Digitalization of Caribbean Fisheries opens a pathway to the new blue economy


The Fisheries Sector is strategically important to the CARICOM region and will be increasingly so in the future for the following reasons:


• It employs over 142,000 persons, directly or indirectly, who are mostly from remote rural communities which lack other income earning opportunities;

• It earns over US$150 million per year from export and saves the region at least three times as much in foreign exchange since the volume of production is four times the volume of export.

It accounts for up to 8% of GDP in some Member States. (Guyana 8.3% and Belize 3.97%).

• It is a major source of protein especially in rural communities which usually exhibit a higher percentage of poverty than the national average.

• It complements and enhances the region’s tourism through its use as a vehicle for fishing excursions and fishing tournaments.

Shrimp, conch, reef fishes, deep slope and bank fisheries, offshore and coastal pelagics make up the marine capture component, which is by far the most important economically in the Fisheries Sector. Annual fish production in CARIFORUM countries is approximately 200,000MT, with an estimated value of over US$700 million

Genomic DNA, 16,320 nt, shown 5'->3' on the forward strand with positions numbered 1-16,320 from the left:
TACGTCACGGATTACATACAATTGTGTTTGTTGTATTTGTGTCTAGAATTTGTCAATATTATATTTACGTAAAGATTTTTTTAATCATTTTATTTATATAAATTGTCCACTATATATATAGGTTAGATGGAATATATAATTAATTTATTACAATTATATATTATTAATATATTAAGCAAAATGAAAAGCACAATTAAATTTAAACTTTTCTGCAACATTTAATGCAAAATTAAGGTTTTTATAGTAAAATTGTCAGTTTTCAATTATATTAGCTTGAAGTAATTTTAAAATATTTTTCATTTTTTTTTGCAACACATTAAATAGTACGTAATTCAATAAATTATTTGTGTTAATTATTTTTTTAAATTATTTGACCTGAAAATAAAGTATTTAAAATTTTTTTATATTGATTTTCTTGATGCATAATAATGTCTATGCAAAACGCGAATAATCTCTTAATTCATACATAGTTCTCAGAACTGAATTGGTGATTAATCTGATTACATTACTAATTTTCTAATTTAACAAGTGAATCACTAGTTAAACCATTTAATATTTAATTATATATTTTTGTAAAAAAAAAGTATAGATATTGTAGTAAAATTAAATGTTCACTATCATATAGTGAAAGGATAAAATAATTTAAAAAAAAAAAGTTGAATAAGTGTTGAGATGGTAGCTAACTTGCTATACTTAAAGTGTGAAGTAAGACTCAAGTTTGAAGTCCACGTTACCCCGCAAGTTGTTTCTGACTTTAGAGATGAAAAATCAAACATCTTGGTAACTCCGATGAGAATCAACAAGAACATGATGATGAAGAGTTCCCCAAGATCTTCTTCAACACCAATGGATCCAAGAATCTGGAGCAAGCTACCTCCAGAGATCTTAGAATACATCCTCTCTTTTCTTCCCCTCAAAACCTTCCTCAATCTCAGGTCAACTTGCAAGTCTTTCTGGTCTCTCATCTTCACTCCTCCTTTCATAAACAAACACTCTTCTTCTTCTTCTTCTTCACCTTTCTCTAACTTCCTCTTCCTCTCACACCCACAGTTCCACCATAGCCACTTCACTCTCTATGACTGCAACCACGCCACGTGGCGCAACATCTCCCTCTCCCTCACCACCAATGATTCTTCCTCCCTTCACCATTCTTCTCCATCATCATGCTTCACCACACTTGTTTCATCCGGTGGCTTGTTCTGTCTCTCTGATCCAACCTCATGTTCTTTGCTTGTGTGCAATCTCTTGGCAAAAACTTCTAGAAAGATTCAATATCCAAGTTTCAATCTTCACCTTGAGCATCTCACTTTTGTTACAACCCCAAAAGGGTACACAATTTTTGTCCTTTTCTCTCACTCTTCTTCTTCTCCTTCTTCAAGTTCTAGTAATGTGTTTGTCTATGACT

We know that we can have a highly productive ocean, and this can provide valuable livelihoods and future job opportunities if managed well. Yet the effects of over exploitation of fisheries, pollution, climate impacts, and the arrival of predatory invasives like the lion fish, has put the Caribbean Sea under increasing pressure. The arrival of the coronavirus to our shores, combined with the looming threat of climate change, has allowed us to focus on restoring our oceans and harnessing the potential of the Blue Economy.

Caribbean innovators can now use this window of opportunity to accelerate their work in connecting the regions fisher-folks to e-commerce platforms, whilst helping to ramp up climate- smart capacities. One of the ways this is currently being done, is through 'digitalization and e-commerce.'